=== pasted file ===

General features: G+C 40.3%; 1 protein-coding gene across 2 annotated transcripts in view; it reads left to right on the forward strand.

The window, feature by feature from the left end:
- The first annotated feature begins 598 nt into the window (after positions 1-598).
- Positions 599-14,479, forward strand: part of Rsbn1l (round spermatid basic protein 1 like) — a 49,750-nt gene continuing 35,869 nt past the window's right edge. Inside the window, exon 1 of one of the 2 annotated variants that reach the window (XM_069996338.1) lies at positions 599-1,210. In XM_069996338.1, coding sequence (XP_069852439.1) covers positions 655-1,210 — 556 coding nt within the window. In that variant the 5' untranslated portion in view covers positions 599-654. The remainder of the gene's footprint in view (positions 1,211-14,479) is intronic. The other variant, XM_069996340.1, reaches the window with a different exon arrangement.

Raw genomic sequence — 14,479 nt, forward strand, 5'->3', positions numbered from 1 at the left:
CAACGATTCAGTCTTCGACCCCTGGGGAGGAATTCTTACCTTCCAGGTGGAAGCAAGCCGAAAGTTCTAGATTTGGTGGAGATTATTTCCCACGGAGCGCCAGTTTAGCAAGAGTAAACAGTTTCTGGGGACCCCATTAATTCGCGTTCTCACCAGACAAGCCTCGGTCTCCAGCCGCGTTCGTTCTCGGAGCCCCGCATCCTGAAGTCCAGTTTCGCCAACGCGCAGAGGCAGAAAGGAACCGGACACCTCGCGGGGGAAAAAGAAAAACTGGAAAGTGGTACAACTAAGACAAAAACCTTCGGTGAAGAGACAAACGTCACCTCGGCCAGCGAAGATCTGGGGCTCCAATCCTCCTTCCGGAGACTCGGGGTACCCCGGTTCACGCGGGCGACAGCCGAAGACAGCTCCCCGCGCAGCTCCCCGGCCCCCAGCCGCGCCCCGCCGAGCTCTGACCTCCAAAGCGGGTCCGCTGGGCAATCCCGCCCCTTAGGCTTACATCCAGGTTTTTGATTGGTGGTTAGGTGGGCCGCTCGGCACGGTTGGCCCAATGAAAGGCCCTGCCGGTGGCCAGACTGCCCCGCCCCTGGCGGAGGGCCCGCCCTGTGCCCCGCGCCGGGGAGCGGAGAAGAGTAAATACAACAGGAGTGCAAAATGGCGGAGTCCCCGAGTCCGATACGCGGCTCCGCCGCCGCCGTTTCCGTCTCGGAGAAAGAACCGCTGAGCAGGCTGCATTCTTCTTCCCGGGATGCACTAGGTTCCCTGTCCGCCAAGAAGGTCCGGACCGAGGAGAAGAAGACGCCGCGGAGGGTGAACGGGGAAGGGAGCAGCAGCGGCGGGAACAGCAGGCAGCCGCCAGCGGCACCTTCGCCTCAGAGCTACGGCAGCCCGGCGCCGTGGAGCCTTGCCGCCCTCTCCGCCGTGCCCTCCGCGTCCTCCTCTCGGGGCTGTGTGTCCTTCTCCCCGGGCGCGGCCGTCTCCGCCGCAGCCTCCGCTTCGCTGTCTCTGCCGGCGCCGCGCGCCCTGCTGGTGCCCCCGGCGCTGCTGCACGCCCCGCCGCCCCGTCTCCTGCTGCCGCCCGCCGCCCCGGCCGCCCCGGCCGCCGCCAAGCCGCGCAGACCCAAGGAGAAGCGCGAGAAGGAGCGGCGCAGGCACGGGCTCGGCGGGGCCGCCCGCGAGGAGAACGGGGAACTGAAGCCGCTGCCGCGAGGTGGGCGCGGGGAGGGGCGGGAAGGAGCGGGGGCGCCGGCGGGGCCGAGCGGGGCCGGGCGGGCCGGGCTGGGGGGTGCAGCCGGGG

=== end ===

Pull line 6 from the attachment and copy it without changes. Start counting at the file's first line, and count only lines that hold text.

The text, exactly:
CAACGATTCAGTCTTCGACCCCTGGGGAGGAATTCTTACCTTCCAGGTGGAAGCAAGCCGAAAGTTCTAGATTTGGTGGAGATTATTTCCCACGGAGCGCCAGTTTAGCAAGAGTAAACAGTTTCTGGGGACCCCATTAATTCGCGTTCTCACCAGACAAGCCTCGGTCTCCAGCCGCGTTCGTTCTCGGAGCCCCGCATCCTGAAGTCCAGTTTCGCCAACGCGCAGAGGCAGAAAGGAACCGGACACCTCGCGGGGGAAAAAGAAAAACTGGAAAGTGGTACAACTAAGACAAAAACCTTCGGTGAAGAGACAAACGTCACCTCGGCCAGCGAAGATCTGGGGCTCCAATCCTCCTTCCGGAGACTCGGGGTACCCCGGTTCACGCGGGCGACAGCCGAAGACAGCTCCCCGCGCAGCTCCCCGGCCCCCAGCCGCGCCCCGCCGAGCTCTGACCTCCAAAGCGGGTCCGCTGGGCAATCCCGCCCCTTAGGCTTACATCCAGGTTTTTGATTGGTGGTTAGGTGGGCCGCTCGGCACGGTTGGCCCAATGAAAGGCCCTGCCGGTGGCCAGACTGCCCCGCCCCTGGCGGAGGGCCCGCCCTGTGCCCCGCGCCGGGGAGCGGAGAAGAGTAAATACAACAGGAGTGCAAAATGGCGGAGTCCCCGAGTCCGATACGCGGCTCCGCCGCCGCCGTTTCCGTCTCGGAGAAAGAACCGCTGAGCAGGCTGCATTCTTCTTCCCGGGATGCACTAGGTTCCCTGTCCGCCAAGAAGGTCCGGACCGAGGAGAAGAAGACGCCGCGGAGGGTGAACGGGGAAGGGAGCAGCAGCGGCGGGAACAGCAGGCAGCCGCCAGCGGCACCTTCGCCTCAGAGCTACGGCAGCCCGGCGCCGTGGAGCCTTGCCGCCCTCTCCGCCGTGCCCTCCGCGTCCTCCTCTCGGGGCTGTGTGTCCTTCTCCCCGGGCGCGGCCGTCTCCGCCGCAGCCTCCGCTTCGCTGTCTCTGCCGGCGCCGCGCGCCCTGCTGGTGCCCCCGGCGCTGCTGCACGCCCCGCCGCCCCGTCTCCTGCTGCCGCCCGCCGCCCCGGCCGCCCCGGCCGCCGCCAAGCCGCGCAGACCCAAGGAGAAGCGCGAGAAGGAGCGGCGCAGGCACGGGCTCGGCGGGGCCGCCCGCGAGGAGAACGGGGAACTGAAGCCGCTGCCGCGAGGTGGGCGCGGGGAGGGGCGGGAAGGAGCGGGGGCGCCGGCGGGGCCGAGCGGGGCCGGGCGGGCCGGGCTGGGGGGTGCAGCCGGGG